Hi, and welcome to another edition of Dodgers Dugout. My name is Houston Mitchell, reminding you that we are only a month away from the Dodgers’ first spring training game, March 3, against the Chicago White Sox.
Welcome back Howie
The Dodgers and second baseman Howie Kendrick agreed to a two-year, $20-million deal Friday, which means the Dodgers’ chances of winning the NL West just improved. Last season, Kendrick hit .295, had an OPS+ 0f 106 with the Dodgers and played steady defense. He is one of the more consistent players in the game; in the past four seasons, his batting average has been between .287 and .297.
Or, as Dodgers Manager Dave Roberts put it: “He’s a heck of a ballplayer. I know that he enjoyed his time here last year. ... [Having him] makes us a better ball club.”
It does indeed. The Dodgers can now return Kike Hernandez to the role he is most valuable in: playing any position needed on any given day. He’ll be able to spell Kendrick at second, Justin Turner at third and any of the outfielders.
Re-signing Kendrick makes the decision to bring back Chase Utley a bit more puzzling, but despite his shortcomings on offense, Utley did bring an aggressive demeanor that the Dodgers sorely lacked most of last season. If some of his aggressiveness can rub off on his teammates, perhaps that one-year, $7-million deal will be worthwhile.
By the time Kendrick’s contract expires, Micah Johnson, their top second base prospect in the minors, should be ready to take over.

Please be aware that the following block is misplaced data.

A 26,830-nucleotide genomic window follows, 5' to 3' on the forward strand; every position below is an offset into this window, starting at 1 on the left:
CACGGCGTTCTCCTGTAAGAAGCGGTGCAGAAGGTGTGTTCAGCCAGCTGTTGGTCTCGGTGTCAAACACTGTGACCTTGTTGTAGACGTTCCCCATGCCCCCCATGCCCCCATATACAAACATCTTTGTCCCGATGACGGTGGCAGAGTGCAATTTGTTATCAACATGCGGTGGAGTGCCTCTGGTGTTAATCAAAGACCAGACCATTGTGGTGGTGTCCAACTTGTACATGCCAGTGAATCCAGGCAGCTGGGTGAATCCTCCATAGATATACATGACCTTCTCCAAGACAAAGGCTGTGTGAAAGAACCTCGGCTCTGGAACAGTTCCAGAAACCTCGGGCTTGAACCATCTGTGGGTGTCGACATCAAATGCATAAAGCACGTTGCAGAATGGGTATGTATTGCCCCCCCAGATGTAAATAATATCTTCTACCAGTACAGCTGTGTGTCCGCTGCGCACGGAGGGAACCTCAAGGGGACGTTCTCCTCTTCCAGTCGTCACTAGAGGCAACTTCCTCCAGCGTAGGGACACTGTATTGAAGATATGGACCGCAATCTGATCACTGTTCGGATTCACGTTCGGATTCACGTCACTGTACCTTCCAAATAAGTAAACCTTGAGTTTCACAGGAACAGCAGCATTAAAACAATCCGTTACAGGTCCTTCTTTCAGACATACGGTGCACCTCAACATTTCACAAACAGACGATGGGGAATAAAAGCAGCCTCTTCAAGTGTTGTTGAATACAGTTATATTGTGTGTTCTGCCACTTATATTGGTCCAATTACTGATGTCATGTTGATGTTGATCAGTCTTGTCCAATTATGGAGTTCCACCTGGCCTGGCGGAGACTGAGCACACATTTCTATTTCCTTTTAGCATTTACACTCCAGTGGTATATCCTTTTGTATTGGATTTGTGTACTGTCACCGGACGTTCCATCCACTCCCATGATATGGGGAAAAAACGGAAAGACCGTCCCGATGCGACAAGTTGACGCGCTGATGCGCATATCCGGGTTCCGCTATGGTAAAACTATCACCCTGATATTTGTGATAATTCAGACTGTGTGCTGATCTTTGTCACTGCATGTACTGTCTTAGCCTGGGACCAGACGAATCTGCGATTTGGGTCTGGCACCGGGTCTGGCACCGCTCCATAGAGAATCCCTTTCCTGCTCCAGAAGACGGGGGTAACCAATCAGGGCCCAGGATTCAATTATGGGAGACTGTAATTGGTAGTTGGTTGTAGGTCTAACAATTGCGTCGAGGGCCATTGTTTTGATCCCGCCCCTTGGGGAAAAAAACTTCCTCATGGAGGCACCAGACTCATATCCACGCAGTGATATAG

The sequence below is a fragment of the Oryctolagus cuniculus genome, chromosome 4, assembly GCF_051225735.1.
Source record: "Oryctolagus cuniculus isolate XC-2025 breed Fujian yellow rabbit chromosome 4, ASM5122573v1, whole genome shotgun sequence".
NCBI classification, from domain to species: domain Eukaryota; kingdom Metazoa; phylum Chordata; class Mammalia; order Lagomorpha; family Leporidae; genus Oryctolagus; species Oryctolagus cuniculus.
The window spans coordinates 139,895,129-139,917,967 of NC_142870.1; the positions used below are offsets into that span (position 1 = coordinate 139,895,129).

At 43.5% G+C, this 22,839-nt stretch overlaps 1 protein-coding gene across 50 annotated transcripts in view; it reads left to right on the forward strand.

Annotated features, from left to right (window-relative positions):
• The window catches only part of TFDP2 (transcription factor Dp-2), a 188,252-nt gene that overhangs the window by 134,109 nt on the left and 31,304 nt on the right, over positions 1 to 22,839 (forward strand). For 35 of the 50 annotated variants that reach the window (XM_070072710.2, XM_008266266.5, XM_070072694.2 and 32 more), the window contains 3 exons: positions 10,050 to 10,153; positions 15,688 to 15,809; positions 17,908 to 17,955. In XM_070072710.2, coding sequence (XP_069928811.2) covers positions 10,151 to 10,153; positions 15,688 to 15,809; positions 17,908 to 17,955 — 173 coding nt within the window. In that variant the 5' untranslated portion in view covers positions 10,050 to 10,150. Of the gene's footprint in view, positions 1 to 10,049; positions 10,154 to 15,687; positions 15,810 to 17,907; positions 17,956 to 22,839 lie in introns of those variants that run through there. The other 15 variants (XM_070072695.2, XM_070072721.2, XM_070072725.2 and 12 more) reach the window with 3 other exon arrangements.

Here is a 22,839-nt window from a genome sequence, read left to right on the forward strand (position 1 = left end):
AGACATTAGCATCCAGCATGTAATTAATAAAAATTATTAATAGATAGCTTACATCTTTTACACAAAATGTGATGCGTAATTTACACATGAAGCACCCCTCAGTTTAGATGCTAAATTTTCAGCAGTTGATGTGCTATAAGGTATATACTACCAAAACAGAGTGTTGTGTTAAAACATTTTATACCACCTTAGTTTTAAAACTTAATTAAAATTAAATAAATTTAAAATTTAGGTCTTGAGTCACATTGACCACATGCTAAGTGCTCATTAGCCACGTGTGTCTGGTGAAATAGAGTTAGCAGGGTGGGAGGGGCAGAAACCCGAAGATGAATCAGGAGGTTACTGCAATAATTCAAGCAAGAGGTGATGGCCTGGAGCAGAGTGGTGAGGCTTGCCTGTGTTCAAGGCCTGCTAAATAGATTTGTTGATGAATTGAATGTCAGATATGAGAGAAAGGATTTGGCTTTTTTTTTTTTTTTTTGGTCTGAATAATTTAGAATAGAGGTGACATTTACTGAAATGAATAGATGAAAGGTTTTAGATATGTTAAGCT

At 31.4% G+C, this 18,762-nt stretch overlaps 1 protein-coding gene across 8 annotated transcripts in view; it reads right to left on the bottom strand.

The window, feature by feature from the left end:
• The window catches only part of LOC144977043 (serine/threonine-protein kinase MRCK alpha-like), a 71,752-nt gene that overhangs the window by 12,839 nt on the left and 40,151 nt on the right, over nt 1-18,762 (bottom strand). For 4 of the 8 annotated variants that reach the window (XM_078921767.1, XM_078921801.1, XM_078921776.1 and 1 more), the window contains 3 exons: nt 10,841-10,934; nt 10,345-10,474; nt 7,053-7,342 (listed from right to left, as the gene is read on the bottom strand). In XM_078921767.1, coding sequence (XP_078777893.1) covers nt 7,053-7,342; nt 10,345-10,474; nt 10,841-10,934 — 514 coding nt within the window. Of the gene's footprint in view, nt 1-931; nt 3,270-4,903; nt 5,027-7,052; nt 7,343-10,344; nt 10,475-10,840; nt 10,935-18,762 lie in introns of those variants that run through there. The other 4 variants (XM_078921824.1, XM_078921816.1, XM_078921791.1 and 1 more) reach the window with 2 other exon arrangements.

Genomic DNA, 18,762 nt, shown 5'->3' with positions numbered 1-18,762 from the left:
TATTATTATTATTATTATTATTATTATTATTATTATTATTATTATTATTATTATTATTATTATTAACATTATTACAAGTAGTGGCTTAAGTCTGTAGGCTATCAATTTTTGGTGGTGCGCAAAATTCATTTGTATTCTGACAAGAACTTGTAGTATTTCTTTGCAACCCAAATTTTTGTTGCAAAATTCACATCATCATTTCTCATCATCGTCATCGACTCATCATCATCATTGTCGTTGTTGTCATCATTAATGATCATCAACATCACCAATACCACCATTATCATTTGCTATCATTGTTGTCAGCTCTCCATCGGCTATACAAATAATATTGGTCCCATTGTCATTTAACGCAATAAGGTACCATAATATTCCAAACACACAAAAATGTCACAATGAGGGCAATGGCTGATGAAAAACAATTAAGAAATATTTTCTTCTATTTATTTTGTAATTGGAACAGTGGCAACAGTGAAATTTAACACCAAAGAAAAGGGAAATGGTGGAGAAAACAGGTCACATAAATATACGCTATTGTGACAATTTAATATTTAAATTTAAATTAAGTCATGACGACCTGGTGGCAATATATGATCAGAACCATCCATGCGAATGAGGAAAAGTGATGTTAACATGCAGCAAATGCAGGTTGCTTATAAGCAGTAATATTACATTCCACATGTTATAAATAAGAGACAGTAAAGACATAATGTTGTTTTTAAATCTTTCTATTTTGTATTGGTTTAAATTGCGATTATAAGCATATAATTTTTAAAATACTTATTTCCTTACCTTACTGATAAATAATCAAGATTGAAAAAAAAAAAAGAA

Speaking of prospects
MLB pipeline released its list of the top 100 prospects in baseball, and the Dodgers have five players on the list and were judged to have the third-deepest farm system overall, behind Texas and Colorado.
Leading the way was shortstop Corey Seager, who was named the No. 1 prospect in all of baseball. Joining him were left-handed pitcher Julio Urias (No. 4 overall), and right-handed pitchers Jose De Leon (24), Grant Holmes (62) and Frankie Montas (95).
Vin Scully Way
The Los Angeles City Council has passed a motion to change the address of Dodger Stadium to 1000 Vin Scully Ave.
“A path to Dodger Stadium is a pathway to my heart,” Scully said in a statement. “For 55 years, it has been an honor to walk that road to one of the greatest entertainment centers in the world, a place that has brought so much joy to all of us. I thank God for this great honor.”
What do you think the Dodgers should do to honor Scully in his final season? Email me and let me know, and I will publish the best ideas in a future newsletter.
Just a reminder that Scully is heading into his final season, and most of us still can’t watch the Dodgers on TV. I’m going to repeat this in every newsletter until someone important, either with Time Warner Cable, the cable/satellite providers or the Dodgers decide to do something, or at least pretend like they care. Times sports columnist Bill Plaschke had a great take on the whole situation here.
Fernando blasts Zack
Dodgers legend Fernando Valenzuela had an interesting comment about Zack Greinke at Dodgers Fan Fest on Saturday. According to dodgersnation.com, Valenzuela said: "A better pitcher wouldn't leave."
Times baseball columnist Bill Shaikin takes a look at how it is almost impossible to afford to take your family to a Dodgers game. Read all about it here. Here’s the worst part, which again shows how inept the Dodgers are at talking to their fans: “The Dodgers’ average 2015 ticket price of $28.61 was below the league average, according to Team Marketing Report. The spokesman said the Dodgers ‘are declining to answer’ what their average ticket price would be this year.”
Have a comment or something you’d like to see in a future Dodgers newsletter? Email me and follow me on Twitter: @latimeshouston